3. Are you using administrative volunteers? This job is good for those who can't give weekly but can come in a day a month or two or three days every quarter in between their travels.

4. Are your forms up to date? Have you reviewed your program's policies within the last two or three years to see if they are still effective?

5. Are you adding new technologies to your program that will benefit students? Do you have a couple of volunteers who are taking the lead on this? Do you do targeted advertising to find volunteers with specific skills needed in your program?

The Citrus County Public Library is one of our many Florida libraries that provide direct instruction. Take a look at their web page to learn more. They have a handout to help tutors get started. If you program has something similar, please share examples with us. Email the link or the handout to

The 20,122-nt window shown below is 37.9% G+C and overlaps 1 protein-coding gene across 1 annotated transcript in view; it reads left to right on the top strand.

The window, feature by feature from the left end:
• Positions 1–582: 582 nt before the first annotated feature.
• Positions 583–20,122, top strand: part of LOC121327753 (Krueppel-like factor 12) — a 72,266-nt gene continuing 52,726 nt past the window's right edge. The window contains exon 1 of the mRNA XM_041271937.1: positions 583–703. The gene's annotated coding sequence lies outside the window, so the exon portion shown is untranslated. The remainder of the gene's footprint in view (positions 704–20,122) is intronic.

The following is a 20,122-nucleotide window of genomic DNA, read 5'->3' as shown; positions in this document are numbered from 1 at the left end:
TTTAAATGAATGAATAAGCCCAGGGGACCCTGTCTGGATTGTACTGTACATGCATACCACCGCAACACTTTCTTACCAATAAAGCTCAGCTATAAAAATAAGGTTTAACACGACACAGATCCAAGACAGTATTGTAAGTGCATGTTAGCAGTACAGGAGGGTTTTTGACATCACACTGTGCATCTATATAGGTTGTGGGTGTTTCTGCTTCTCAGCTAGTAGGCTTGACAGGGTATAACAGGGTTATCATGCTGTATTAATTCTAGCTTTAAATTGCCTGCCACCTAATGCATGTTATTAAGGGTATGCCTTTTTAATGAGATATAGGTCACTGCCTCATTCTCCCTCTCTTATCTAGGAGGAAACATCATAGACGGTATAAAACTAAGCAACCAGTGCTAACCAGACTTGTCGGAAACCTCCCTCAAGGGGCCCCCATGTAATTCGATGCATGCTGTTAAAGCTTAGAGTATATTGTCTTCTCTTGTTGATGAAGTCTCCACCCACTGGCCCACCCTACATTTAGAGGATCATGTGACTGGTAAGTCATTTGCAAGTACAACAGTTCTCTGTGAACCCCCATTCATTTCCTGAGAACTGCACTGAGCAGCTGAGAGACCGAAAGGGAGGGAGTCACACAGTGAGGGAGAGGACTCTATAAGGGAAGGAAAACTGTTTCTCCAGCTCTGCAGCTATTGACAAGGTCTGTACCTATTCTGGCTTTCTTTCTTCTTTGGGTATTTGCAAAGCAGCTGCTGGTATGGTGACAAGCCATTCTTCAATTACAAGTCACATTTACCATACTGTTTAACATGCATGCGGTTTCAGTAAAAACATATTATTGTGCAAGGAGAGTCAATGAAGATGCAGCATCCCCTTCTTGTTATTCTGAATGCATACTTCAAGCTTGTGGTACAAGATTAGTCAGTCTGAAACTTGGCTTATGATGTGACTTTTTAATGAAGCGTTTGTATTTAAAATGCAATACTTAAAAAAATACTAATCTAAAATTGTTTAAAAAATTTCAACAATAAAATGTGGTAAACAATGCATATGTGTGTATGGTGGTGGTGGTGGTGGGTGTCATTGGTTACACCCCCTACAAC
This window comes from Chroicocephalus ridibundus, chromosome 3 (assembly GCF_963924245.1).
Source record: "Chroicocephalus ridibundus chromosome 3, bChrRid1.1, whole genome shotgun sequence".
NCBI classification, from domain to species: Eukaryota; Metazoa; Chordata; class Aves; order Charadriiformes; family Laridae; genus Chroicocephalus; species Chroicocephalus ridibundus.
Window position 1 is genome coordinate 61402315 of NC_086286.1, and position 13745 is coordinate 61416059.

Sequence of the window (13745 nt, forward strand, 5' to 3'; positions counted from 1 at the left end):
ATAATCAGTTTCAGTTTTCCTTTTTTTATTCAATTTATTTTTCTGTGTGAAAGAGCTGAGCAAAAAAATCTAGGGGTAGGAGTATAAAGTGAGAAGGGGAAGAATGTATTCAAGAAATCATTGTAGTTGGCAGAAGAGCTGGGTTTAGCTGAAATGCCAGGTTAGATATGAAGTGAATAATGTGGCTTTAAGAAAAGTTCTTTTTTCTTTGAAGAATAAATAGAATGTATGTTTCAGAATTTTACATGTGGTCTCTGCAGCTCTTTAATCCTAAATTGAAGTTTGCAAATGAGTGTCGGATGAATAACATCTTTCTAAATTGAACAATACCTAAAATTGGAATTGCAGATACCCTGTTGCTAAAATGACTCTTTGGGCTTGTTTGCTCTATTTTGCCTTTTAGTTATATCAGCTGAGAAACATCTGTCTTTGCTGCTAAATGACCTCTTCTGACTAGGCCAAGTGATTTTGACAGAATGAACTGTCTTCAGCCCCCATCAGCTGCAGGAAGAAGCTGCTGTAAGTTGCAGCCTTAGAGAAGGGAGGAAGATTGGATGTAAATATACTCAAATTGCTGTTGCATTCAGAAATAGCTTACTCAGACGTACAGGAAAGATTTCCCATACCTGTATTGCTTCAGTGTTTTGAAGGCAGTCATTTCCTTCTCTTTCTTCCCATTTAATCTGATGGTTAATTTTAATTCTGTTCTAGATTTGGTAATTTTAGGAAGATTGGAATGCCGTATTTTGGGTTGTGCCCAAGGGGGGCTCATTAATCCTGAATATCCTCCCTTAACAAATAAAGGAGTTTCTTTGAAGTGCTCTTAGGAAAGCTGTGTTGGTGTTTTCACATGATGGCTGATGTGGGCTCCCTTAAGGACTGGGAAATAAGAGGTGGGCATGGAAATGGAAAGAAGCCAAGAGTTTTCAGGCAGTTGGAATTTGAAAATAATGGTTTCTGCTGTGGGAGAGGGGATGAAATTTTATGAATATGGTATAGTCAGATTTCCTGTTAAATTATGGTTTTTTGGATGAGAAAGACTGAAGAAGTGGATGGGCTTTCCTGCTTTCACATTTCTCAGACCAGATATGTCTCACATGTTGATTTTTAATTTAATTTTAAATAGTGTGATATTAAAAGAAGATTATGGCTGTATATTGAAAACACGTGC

VALF provides a program management workshop for members. Email if you would like to host a workshop in your area.

Happy New Year to all ....
From the VALF Board...   Thanks for all you do...

Thursday, December 4, 2014

Library Grant Opportunity

Grant Opportunity for Innovation
Sparks Ignition Grants are due to the Institute of Museum and Library Services by February 2, 2015. These small grants of $10,000 to $25,000 are to encourage libraries and archives to test and evaluate specific innovations. They can support deployment, testing and evaluation of promising and groundbreaking new tools, products, services or organizational practices. Identified problems should be relevant to many libraries and include significant innovation. For more information go to their website and sign up for the webinar on Tuesday, January 6, at 4 pm ET.